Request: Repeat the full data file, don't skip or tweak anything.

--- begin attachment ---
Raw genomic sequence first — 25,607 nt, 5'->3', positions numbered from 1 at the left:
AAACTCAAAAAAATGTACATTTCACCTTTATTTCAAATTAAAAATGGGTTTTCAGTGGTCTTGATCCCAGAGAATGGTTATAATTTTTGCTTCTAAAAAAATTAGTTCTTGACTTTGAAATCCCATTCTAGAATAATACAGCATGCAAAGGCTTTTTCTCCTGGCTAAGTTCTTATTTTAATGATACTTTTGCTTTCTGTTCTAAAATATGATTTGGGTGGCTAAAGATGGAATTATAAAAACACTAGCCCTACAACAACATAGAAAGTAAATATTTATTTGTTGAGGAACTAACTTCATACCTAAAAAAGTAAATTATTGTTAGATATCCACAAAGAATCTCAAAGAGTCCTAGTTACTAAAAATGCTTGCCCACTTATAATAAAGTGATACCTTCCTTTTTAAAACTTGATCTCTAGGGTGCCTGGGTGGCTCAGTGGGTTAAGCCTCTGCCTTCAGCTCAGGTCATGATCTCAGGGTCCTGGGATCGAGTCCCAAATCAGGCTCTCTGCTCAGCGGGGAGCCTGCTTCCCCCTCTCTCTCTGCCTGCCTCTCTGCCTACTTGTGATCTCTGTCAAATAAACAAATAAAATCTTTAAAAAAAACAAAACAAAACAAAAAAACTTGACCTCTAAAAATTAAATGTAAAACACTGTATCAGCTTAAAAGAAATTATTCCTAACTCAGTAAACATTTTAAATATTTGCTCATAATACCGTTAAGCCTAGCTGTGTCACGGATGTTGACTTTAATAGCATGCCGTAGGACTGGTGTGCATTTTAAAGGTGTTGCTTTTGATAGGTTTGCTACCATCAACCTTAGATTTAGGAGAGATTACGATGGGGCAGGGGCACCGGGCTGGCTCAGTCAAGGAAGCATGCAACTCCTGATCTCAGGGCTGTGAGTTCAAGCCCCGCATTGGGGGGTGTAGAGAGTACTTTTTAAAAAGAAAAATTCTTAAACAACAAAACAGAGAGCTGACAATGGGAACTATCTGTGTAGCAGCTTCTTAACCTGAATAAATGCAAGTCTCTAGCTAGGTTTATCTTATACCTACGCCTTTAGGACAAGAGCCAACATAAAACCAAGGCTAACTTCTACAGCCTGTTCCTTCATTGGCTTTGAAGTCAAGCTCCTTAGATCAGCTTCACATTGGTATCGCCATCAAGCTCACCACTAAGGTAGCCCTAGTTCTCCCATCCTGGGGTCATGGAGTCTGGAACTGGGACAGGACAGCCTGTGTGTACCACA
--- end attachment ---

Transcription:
Raw genomic sequence first — 25,607 nt, 5'->3', positions numbered from 1 at the left:
AAACTCAAAAAAATGTACATTTCACCTTTATTTCAAATTAAAAATGGGTTTTCAGTGGTCTTGATCCCAGAGAATGGTTATAATTTTTGCTTCTAAAAAAATTAGTTCTTGACTTTGAAATCCCATTCTAGAATAATACAGCATGCAAAGGCTTTTTCTCCTGGCTAAGTTCTTATTTTAATGATACTTTTGCTTTCTGTTCTAAAATATGATTTGGGTGGCTAAAGATGGAATTATAAAAACACTAGCCCTACAACAACATAGAAAGTAAATATTTATTTGTTGAGGAACTAACTTCATACCTAAAAAAGTAAATTATTGTTAGATATCCACAAAGAATCTCAAAGAGTCCTAGTTACTAAAAATGCTTGCCCACTTATAATAAAGTGATACCTTCCTTTTTAAAACTTGATCTCTAGGGTGCCTGGGTGGCTCAGTGGGTTAAGCCTCTGCCTTCAGCTCAGGTCATGATCTCAGGGTCCTGGGATCGAGTCCCAAATCAGGCTCTCTGCTCAGCGGGGAGCCTGCTTCCCCCTCTCTCTCTGCCTGCCTCTCTGCCTACTTGTGATCTCTGTCAAATAAACAAATAAAATCTTTAAAAAAAACAAAACAAAACAAAAAAACTTGACCTCTAAAAATTAAATGTAAAACACTGTATCAGCTTAAAAGAAATTATTCCTAACTCAGTAAACATTTTAAATATTTGCTCATAATACCGTTAAGCCTAGCTGTGTCACGGATGTTGACTTTAATAGCATGCCGTAGGACTGGTGTGCATTTTAAAGGTGTTGCTTTTGATAGGTTTGCTACCATCAACCTTAGATTTAGGAGAGATTACGATGGGGCAGGGGCACCGGGCTGGCTCAGTCAAGGAAGCATGCAACTCCTGATCTCAGGGCTGTGAGTTCAAGCCCCGCATTGGGGGGTGTAGAGAGTACTTTTTAAAAAGAAAAATTCTTAAACAACAAAACAGAGAGCTGACAATGGGAACTATCTGTGTAGCAGCTTCTTAACCTGAATAAATGCAAGTCTCTAGCTAGGTTTATCTTATACCTACGCCTTTAGGACAAGAGCCAACATAAAACCAAGGCTAACTTCTACAGCCTGTTCCTTCATTGGCTTTGAAGTCAAGCTCCTTAGATCAGCTTCACATTGGTATCGCCATCAAGCTCACCACTAAGGTAGCCCTAGTTCTCCCATCCTGGGGTCATGGAGTCTGGAACTGGGACAGGACAGCCTGTGTGTACCACA